Fourth Grade Teacher Kevin Bolano teaches the shoreside lesson about pollution today at Sail Newport. After the classroom, all the students headed out onto the water for their sailing experience. Sail Newport image.

“They can’t wait to get on the water,” says Kevin Bolano, a fourth-grade teacher at Pell Elementary School “

The spring semester of the Sail Newport Pell School Science and Sailing Program started last week with two fourth grade classes arriving by school bus to the Sailing Center in Fort Adams on May 3.   The remaining five classes of fourth graders will also attend the program, which runs Monday through Thursday for eight weeks this spring.

Each day of the program two classes take turns for the classroom segment and sailing on a Sail Newport J/22 with an instructor.  The program integrates STEM topics related to the marine environment, including ocean sustainability, marine life, salinity, organisms, and ocean habitat.

Today’s shoreside portion focused on a coastal clean-up of debris. The students collected trash, recorded the contents, and learned about the impact of trash on our ocean, beaches, and ocean animals. One student emphasized how bad paint chemicals are not only for the animals, but also for humans’ food source.

The sailing portion for the other half of the time spent at Sail Newport includes water safety training, knot-tying and rigging and sailing boat.  With an instructor onboard, the students work together to move the boat forward by handing jib and main lines to the sails.

“The students learn remarkably fast,” says Sail Newport Program Director Kim Hapgood. By June, the young sailors will know the major parts of the boat, be able to tie a few essential knots and know the basics of sailboat handling.”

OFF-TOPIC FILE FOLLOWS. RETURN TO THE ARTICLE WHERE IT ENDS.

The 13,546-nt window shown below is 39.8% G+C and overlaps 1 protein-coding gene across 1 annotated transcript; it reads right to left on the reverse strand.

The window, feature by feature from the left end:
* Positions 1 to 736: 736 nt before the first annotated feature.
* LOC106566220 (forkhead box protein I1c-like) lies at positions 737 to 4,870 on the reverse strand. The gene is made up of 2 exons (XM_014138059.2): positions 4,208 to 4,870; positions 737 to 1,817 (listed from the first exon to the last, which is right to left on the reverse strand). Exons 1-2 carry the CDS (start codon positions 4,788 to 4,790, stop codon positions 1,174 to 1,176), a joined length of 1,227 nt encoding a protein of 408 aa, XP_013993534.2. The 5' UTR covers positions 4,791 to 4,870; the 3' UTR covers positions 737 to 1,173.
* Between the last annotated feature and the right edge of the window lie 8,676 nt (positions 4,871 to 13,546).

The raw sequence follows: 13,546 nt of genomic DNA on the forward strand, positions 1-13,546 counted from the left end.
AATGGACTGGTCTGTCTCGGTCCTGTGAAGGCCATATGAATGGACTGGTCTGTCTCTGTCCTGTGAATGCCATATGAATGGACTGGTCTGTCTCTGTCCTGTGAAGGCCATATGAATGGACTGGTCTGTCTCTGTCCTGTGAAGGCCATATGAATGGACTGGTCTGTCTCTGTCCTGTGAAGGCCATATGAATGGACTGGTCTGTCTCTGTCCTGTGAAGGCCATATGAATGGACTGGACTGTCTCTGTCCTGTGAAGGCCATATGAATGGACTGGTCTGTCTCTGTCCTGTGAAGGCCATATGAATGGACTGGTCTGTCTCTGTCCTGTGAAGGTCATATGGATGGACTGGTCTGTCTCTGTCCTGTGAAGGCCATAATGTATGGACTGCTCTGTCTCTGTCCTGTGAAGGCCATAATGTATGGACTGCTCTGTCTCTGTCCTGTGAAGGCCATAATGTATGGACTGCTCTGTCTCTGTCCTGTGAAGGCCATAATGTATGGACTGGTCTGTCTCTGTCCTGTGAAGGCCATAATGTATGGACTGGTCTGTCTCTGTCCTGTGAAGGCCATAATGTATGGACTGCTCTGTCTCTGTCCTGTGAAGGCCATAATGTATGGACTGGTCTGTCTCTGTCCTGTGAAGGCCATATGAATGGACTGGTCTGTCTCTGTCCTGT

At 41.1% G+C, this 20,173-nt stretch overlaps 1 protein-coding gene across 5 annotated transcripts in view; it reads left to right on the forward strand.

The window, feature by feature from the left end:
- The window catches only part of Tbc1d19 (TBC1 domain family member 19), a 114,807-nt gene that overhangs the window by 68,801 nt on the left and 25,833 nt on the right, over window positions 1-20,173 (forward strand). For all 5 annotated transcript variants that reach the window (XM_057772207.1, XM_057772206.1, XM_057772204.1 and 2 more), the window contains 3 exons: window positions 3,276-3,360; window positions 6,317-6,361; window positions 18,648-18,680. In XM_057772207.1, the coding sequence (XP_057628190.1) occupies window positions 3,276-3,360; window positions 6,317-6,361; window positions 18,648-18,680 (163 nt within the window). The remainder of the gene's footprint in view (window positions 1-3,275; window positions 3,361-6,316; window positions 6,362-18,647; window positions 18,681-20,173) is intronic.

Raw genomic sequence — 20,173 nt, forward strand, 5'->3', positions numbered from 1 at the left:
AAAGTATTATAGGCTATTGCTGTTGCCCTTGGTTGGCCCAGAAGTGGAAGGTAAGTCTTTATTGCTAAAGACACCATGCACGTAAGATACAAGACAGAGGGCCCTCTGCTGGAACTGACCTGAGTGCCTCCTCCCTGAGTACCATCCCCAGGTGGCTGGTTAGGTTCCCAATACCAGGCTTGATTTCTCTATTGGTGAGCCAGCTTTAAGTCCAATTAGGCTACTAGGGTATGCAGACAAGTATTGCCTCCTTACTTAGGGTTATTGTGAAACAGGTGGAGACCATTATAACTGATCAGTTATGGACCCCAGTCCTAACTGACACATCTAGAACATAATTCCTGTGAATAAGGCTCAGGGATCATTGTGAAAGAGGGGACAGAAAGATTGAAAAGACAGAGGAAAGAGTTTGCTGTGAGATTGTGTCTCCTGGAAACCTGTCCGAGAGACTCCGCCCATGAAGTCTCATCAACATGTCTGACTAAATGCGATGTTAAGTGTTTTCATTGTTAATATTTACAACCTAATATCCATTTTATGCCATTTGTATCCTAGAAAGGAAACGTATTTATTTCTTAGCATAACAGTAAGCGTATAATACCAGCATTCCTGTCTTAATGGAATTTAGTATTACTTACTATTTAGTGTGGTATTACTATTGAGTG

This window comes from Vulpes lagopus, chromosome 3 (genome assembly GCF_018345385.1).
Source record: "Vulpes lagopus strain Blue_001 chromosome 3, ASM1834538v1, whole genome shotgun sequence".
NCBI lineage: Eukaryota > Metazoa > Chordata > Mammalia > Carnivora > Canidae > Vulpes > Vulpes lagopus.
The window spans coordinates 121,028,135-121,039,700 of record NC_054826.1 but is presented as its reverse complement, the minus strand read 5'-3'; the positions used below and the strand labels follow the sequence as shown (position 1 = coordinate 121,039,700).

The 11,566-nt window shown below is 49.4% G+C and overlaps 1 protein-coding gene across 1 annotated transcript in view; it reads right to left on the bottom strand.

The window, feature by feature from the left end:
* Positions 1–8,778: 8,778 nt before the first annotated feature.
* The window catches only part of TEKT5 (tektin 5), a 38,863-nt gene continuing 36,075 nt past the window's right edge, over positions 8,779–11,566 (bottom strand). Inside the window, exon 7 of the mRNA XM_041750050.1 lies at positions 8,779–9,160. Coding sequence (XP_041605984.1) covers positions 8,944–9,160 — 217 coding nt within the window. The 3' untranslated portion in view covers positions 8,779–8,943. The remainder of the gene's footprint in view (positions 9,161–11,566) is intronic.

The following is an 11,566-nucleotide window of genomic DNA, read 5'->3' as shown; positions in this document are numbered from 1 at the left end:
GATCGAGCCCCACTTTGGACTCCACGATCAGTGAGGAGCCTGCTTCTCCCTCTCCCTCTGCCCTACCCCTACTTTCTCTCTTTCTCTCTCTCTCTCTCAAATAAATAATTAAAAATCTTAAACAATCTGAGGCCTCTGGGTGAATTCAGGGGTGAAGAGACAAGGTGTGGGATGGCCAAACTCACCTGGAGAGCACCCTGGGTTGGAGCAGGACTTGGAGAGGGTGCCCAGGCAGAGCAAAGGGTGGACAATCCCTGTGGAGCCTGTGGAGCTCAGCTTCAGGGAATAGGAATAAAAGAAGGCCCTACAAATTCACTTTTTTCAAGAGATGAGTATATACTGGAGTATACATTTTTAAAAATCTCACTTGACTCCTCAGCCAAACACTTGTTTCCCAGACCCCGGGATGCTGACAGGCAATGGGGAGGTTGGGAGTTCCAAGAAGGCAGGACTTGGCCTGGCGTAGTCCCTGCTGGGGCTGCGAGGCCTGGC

The experience stays with the students on many levels, Hapgood says.  “It’s remarkable how much the students retained from their Fall sailing experience.”

Bolano adds that the program also enriches the classroom learning at school.  “The students talk about what they see like landmarks and other things that they don’t see from land. They can make connections to what they learned in class.

Also, the learning experience, he says, will inspire the students to come back to Sail Newport and do another program. In addition, Bolano says,  “This experience opens up an avenue for a career later on since they live on the water.”

Hapgood co-founded the program and Sail Newport Executive Director Brad Read, Second Grade Teacher Donna Kelley, Pell administrators and teachers, STEM specialists, and Superintendent of Schools Colleen Burns Jermain.

The program is free to Newport Public Schools and funded entirely by Sail Newport with support from 11th Hour Racing,  Enbridge Fueling Futures, the Gruben Charitable Foundation, Peter and Melinda Gerard and Loti Falk Family Fund, and the Robert Dudley Harrington, Jr. Charitable Foundation. 

Bolano adds that he looks forward to Tuesdays because “I see the students looking forward to it so much. The experience is huge,”  he says.

Source: Sail Newport

Ryan Belmore is the Owner and Publisher of What'sUpNewp. Although not the founder or original owner, Belmore has been with What'sUpNewp since its early beginnings in 2012.

Belmore was born in Providence, Rhode Island; grew up and graduated high school in Coventry, Rhode Island; and lived in Newport, Rhode Island for more than ten years. He currently serves as Vice President of the Board Of Directors for Fort Adams Trust and on the Board of Directors for Potter League For Animals.

He and his wife, Jen, as well as their two dogs (Aero and June), recently moved to Alexandria, Virginia. Belmore travels back and forth to Newport every couple of weeks to cover events, work on story ideas, to meet with What'sUpNewp's on-the-ground contributors, to visit friends, and to eat as much seafood as possible.

Belmore is a member of Local Independent Online News Publishers, Society of Professional Journalists, and the North American Snowsports Journalists Association.